>The Last Dollar Hut is open November 25 to June 1. Call 970-626-3033, ask for Kelly, and ask her about the L.D. Chutes.


Ski Cross

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Welcome to the throwdown, year one, also known as ski cross. A Winter X Games event since 1998, ski cross premieres this year as an event in the Winter Olympics. If you are wondering about gold, make sure to watch the two former ski racers, Daron Rahlves and Casey Puckett, participating in the event.

Brian Lazar

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It takes years of training and experience to become an expert in avalanches and backcountry safety. We sat down with Brian Lazar, the executive director of the American Institute for Avalanche Research and Education, to talk about getting buried, why being a guide makes it tough to have a relationship, and skiing in Russia.

An avalanche in Wolverine Bowl set off by a ski patrol bomb. Photo courtesy of Jim Plehn.On March 31, 1982, a massive avalanche tumbled down California’s Alpine Meadows, killing seven people in the most devastating slide ever to hit a ski resort. Why nobody has written a book about this until now is a mystery to us. But when California-based writer Jennifer Woodlief—a former lawyer, Sports Illustrated reporter, and author of a biography of skier Bill Johnson—stumbled across the now 28-year-old story, the book deal was inevitable. A Wall of White: The True Story of Heroism and Survival in the Face of a Deadly Avalanche, comes out in paperback this February.The story, much like the avalanche it documents, starts out slow, adding layers and building momentum. And then, suddenly, it comes crashing down. What Twilight novels are to teenage girls, A Wall of White is to skiers: an engaging tale with a heroic, made-for-Hollywood ending. (Woodlief is currently in negotiations to sell the story to a film studio.) It wasn’t all tragedy: A woman named Anna Conrad was rescued after spending five days buried in a building collapsed by the avalanche. To report the story, Woodlief conducted extensive interviews with the victims’ families, the rescuers, and the lone survivor. “The hardest part of it all,” Woodlief says, “was the initial reluctance of people to talk to me this long after the incident. I had to persuade them that I wasn’t going to exploit them or sensationalize what happened to them.” Sure, the cover and title are a bit dramatic, but the story inside is a painstakingly researched tale that’s been waiting to be told for nearly 30 years. [$25;]Click to the next slide for an interview with Woodlief and Conrad...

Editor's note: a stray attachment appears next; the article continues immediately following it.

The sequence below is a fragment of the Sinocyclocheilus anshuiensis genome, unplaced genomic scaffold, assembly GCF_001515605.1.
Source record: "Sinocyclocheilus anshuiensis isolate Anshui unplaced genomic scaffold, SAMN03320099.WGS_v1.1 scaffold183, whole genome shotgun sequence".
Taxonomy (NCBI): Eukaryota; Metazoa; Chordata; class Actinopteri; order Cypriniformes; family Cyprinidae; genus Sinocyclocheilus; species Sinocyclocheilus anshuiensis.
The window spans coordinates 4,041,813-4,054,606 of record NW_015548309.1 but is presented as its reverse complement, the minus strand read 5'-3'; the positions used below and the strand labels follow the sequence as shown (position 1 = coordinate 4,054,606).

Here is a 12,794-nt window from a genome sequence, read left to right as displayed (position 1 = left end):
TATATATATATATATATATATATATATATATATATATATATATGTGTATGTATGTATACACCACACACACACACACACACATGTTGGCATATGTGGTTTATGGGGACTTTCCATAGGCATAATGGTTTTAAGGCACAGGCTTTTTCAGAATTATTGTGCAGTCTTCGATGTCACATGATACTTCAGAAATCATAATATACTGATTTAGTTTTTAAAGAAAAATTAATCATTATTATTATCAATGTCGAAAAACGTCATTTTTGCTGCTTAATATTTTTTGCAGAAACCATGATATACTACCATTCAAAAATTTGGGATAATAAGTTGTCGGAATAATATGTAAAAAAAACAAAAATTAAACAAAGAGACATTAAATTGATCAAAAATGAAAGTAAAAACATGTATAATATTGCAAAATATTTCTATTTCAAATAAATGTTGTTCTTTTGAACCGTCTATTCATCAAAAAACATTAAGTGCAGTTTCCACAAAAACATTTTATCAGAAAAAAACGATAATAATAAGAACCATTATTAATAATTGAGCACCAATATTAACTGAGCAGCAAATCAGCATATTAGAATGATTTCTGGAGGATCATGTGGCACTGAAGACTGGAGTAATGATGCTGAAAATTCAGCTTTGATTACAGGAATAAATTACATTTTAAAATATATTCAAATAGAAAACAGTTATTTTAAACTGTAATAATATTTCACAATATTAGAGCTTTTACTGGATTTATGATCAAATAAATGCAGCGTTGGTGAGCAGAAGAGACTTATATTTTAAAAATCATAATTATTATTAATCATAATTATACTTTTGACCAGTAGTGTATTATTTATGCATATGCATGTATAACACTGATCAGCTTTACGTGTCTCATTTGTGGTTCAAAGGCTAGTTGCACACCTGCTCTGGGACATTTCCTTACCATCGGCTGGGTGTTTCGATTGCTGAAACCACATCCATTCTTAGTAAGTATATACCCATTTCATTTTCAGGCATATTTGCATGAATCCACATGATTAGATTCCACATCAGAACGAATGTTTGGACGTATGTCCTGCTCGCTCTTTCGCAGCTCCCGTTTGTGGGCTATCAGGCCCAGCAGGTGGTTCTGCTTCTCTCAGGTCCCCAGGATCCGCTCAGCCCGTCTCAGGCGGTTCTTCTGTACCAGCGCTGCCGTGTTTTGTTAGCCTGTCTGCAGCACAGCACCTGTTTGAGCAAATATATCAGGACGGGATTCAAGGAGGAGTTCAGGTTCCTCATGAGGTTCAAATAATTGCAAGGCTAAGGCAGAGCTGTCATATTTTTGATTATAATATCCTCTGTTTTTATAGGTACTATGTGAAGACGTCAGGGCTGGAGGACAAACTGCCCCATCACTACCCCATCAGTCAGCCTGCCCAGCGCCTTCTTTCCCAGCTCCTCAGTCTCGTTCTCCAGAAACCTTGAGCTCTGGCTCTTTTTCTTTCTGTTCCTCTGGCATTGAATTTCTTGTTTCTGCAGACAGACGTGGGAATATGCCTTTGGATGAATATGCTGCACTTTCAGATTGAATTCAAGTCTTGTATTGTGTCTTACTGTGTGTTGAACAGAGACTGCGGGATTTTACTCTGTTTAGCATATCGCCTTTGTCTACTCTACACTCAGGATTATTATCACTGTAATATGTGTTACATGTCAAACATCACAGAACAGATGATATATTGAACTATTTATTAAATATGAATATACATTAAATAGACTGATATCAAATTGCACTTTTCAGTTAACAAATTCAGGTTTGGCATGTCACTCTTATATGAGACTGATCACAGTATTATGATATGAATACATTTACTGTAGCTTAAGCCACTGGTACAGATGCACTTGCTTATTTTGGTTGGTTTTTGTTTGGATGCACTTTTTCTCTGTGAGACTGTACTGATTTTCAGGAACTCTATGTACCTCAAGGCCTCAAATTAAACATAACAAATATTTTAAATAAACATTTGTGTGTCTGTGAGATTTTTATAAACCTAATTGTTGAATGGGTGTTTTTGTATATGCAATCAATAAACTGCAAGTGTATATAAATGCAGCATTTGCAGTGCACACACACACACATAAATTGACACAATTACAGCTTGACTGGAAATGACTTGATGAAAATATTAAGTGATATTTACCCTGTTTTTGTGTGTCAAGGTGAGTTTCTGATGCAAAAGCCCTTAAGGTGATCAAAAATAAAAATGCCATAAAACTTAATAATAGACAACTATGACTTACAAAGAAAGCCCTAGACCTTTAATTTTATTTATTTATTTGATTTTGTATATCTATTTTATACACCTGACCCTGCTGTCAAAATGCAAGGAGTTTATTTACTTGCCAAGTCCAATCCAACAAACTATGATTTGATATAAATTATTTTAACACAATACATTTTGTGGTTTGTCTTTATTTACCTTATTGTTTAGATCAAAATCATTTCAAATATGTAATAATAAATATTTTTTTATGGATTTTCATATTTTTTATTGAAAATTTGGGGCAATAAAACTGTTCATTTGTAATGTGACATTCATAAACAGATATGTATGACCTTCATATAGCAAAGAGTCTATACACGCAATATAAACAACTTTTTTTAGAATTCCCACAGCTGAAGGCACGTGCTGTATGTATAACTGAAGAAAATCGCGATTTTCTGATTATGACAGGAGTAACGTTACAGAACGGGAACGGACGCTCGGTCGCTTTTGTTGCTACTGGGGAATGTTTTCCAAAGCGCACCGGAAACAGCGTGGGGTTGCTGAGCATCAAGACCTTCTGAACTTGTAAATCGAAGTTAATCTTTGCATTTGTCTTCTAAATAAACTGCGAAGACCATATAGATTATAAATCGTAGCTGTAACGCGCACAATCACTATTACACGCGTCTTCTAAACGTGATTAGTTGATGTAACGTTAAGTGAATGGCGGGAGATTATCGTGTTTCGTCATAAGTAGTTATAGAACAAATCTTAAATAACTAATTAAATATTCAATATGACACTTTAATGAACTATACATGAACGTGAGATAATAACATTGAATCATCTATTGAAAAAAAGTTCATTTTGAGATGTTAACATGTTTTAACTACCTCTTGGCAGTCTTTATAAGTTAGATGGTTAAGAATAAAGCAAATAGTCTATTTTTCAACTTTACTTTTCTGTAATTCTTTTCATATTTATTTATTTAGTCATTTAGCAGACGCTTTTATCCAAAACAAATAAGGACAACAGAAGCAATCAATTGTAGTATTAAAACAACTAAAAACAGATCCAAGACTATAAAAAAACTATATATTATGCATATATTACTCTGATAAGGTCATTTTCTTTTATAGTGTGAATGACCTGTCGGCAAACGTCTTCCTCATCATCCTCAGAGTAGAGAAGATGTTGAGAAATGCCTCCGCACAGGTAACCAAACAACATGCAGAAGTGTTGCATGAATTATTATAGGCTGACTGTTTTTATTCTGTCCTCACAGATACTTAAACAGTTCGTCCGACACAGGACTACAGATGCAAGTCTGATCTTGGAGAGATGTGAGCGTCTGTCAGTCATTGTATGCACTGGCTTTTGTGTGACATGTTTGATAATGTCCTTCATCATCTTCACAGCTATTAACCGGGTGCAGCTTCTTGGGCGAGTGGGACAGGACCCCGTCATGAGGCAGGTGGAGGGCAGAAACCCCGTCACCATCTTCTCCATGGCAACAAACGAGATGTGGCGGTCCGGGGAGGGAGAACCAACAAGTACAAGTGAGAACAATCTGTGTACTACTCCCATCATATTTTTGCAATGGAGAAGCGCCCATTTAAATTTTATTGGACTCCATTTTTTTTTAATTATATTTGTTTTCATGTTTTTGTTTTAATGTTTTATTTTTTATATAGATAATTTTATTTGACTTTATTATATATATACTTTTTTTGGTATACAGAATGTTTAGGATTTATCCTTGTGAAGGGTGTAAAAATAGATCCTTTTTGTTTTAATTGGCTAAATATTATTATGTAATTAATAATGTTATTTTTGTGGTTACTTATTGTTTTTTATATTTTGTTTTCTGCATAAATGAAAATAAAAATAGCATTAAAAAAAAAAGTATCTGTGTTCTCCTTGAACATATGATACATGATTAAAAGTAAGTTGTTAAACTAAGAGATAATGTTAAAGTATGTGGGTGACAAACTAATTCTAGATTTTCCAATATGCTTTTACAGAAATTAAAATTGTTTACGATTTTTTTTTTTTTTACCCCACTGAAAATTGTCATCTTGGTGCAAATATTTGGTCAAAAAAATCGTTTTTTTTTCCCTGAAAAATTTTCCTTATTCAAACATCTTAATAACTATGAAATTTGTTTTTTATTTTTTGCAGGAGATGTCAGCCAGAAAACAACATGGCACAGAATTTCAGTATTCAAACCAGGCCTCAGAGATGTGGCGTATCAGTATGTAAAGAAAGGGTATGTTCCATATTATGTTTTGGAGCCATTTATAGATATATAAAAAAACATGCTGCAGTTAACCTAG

A Wall of White: A 1982 Avalanche Revisted

A new book tells the story of the deadliest avalanche in ski-resort history—which happened 28 years ago. We spoke to the book's author and the slide's lone survivor, a woman who spent five days buried in a building collapsed by the avalanche. By Megan Michelson.